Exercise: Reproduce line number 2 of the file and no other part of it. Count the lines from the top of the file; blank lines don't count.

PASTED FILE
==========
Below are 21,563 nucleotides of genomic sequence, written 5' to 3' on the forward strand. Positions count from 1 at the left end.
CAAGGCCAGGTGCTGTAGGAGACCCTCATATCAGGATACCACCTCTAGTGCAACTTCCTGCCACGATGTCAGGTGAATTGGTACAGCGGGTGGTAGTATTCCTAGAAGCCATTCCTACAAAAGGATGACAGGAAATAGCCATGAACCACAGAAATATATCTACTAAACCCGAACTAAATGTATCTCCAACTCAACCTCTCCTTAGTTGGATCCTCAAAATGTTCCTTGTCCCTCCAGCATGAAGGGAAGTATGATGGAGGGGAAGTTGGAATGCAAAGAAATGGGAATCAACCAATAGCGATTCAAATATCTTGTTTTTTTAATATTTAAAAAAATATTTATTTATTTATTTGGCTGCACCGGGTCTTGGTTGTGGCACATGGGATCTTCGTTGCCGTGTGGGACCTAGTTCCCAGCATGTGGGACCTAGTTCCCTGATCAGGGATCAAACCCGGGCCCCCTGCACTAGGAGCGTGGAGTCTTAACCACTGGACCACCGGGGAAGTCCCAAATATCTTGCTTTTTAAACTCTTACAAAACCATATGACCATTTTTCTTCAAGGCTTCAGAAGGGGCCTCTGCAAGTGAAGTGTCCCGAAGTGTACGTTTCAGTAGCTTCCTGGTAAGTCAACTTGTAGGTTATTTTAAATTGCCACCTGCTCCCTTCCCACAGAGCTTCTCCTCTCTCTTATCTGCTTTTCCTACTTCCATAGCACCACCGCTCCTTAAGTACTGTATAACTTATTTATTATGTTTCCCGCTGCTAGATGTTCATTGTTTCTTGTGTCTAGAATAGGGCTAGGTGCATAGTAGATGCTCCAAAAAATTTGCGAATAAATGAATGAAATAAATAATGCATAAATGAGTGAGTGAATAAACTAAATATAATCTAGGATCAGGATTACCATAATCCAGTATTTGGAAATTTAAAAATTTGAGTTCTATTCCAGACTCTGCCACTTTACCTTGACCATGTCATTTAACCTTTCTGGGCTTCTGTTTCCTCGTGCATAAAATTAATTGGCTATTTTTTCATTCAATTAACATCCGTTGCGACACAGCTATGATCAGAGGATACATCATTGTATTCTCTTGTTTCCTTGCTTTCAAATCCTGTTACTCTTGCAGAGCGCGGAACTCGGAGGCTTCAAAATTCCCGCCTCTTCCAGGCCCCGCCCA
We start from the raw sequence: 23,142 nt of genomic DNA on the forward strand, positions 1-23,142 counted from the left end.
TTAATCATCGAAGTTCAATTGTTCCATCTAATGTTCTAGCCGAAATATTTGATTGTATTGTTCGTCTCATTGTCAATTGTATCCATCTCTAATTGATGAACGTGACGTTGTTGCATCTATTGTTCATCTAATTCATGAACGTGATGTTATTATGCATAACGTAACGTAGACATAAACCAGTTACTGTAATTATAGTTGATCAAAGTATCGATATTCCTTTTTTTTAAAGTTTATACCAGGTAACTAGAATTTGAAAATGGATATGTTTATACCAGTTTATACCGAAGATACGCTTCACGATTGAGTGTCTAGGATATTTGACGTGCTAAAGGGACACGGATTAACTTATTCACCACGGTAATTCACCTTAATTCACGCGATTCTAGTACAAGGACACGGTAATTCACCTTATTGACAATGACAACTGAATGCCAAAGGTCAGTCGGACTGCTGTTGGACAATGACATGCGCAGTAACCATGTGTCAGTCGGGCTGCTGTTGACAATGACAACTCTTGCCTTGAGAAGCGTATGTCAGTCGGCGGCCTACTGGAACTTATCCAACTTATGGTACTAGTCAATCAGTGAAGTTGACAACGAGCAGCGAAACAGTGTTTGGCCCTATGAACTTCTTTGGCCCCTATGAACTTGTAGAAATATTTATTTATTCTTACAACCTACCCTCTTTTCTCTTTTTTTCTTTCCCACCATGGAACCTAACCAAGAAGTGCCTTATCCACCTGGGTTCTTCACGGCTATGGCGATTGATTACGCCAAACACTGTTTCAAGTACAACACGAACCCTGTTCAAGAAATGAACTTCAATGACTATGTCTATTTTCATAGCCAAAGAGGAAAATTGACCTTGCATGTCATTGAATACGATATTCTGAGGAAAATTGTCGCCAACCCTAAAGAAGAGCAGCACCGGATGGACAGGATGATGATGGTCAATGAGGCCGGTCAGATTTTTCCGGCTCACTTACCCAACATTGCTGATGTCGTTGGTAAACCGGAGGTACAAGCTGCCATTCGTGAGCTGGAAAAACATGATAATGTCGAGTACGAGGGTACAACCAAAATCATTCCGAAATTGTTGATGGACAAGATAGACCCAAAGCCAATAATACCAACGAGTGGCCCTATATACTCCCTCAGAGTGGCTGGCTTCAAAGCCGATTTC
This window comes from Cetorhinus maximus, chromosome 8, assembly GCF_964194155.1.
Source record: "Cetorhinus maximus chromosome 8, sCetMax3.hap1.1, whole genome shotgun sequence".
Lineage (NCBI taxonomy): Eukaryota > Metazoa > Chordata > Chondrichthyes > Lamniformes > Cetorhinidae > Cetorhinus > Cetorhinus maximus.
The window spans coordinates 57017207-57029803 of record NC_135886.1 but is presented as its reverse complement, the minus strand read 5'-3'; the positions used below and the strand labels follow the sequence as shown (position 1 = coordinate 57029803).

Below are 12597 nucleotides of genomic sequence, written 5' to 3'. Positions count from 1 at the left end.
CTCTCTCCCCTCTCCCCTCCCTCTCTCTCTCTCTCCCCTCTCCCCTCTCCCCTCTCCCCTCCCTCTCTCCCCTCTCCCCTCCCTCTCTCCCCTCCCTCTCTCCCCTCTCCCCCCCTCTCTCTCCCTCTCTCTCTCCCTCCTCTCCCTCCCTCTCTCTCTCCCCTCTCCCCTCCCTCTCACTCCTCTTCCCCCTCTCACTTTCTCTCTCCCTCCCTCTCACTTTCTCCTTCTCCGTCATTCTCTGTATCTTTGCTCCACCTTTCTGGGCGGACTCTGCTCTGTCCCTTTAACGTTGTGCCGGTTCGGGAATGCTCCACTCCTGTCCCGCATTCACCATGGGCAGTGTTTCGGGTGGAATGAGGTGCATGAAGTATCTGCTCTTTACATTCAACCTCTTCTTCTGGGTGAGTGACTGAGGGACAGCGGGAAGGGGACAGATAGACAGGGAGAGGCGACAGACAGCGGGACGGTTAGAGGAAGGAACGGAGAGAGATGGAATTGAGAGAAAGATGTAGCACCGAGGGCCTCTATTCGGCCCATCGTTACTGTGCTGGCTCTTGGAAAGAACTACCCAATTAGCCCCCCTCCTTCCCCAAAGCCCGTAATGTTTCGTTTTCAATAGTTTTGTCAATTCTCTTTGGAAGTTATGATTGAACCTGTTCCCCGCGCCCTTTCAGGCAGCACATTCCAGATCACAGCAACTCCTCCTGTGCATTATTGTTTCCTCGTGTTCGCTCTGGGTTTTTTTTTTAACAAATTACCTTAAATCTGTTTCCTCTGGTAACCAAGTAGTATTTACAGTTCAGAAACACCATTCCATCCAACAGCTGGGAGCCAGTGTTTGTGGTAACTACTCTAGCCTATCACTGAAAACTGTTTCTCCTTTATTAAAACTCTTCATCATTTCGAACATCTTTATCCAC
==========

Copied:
CAAGGCCAGGTGCTGTAGGAGACCCTCATATCAGGATACCACCTCTAGTGCAACTTCCTGCCACGATGTCAGGTGAATTGGTACAGCGGGTGGTAGTATTCCTAGAAGCCATTCCTACAAAAGGATGACAGGAAATAGCCATGAACCACAGAAATATATCTACTAAACCCGAACTAAATGTATCTCCAACTCAACCTCTCCTTAGTTGGATCCTCAAAATGTTCCTTGTCCCTCCAGCATGAAGGGAAGTATGATGGAGGGGAAGTTGGAATGCAAAGAAATGGGAATCAACCAATAGCGATTCAAATATCTTGTTTTTTTAATATTTAAAAAAATATTTATTTATTTATTTGGCTGCACCGGGTCTTGGTTGTGGCACATGGGATCTTCGTTGCCGTGTGGGACCTAGTTCCCAGCATGTGGGACCTAGTTCCCTGATCAGGGATCAAACCCGGGCCCCCTGCACTAGGAGCGTGGAGTCTTAACCACTGGACCACCGGGGAAGTCCCAAATATCTTGCTTTTTAAACTCTTACAAAACCATATGACCATTTTTCTTCAAGGCTTCAGAAGGGGCCTCTGCAAGTGAAGTGTCCCGAAGTGTACGTTTCAGTAGCTTCCTGGTAAGTCAACTTGTAGGTTATTTTAAATTGCCACCTGCTCCCTTCCCACAGAGCTTCTCCTCTCTCTTATCTGCTTTTCCTACTTCCATAGCACCACCGCTCCTTAAGTACTGTATAACTTATTTATTATGTTTCCCGCTGCTAGATGTTCATTGTTTCTTGTGTCTAGAATAGGGCTAGGTGCATAGTAGATGCTCCAAAAAATTTGCGAATAAATGAATGAAATAAATAATGCATAAATGAGTGAGTGAATAAACTAAATATAATCTAGGATCAGGATTACCATAATCCAGTATTTGGAAATTTAAAAATTTGAGTTCTATTCCAGACTCTGCCACTTTACCTTGACCATGTCATTTAACCTTTCTGGGCTTCTGTTTCCTCGTGCATAAAATTAATTGGCTATTTTTTCATTCAATTAACATCCGTTGCGACACAGCTATGATCAGAGGATACATCATTGTATTCTCTTGTTTCCTTGCTTTCAAATCCTGTTACTCTTGCAGAGCGCGGAACTCGGAGGCTTCAAAATTCCCGCCTCTTCCAGGCCCCGCCCA